This fall, we commissioned a new nationwide survey on the use of social networks to find job opportunities. The Social Job Seeker Survey 2011 polled over 1,200 members of the workforce; more than two-thirds (69%) are job seekers – people either actively looking for work or employed but open to a new job. The survey provides the first in-depth look at how the power of being social can lead to employment and which job seekers make the most of social networking; see the full report for details.
The survey reveals that more than 22 million Americans used social networks to find their most recent job opportunity – up 7.7 million from last year’s survey. One in six members of the workforce say an online social network was one of the sources they used to find a job, and those with more contacts get better results. Referrals continued to be the leading job resource for 36% of respondents. (And, in fact, receiving job referrals from contacts in online social networks proved to be highly effective for job seekers.)
The survey found a marked difference in job hunting activities and success when job seekers were “super social” – having more than 150 contacts on any single network. More than four out of 10 job seekers are super social on at least one network, and they do more social job hunting and get better results than their less social counterparts. More than 1/4 (28%) of these super social job seekers found a job through online social networking.
Here are a few examples of how the behavior of Super Socials differs from others:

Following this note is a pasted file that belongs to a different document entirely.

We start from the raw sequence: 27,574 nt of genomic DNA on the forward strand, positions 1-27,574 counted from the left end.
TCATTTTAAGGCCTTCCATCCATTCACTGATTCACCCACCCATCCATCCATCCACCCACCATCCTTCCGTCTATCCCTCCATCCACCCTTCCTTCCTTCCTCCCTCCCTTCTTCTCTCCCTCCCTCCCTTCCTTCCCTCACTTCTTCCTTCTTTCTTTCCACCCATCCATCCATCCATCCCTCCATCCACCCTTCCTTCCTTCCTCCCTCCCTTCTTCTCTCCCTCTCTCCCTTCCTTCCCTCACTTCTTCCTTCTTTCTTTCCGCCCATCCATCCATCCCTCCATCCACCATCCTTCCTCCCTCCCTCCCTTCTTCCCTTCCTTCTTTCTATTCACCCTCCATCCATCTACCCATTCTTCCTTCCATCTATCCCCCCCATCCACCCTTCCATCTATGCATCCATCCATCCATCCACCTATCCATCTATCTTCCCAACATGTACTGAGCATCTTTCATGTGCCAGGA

- Updated Facebook profile with professional information: 32% of Super Socials, 20% of all job seekers
- Had contact with a recruiter on LinkedIn: 45% of Super socials, 9% of all job seekers
- Searched for jobs on Twitter: 48% of Super Socials, 11% of all job seekers
The polling company™, inc./WomanTrend conducted this nationwide online omnibus survey of 2,049 adults (aged 18+) on behalf of Jobvite. Fielded October 24-27, the survey included questions on current employment status (1,205 respondents were part of the American workforce) and the use of social networks to find job opportunities. Respondents for this survey were selected from an opt-in panel, and had expressed prior consent to participate in online surveys such as this. The demographics of this audience closely match the nationwide population of adults (age 18+) with respect to gender, age, and region, and race and ethnicity.
See the Jobvite Social Job Seeker Survey 2011 for complete results.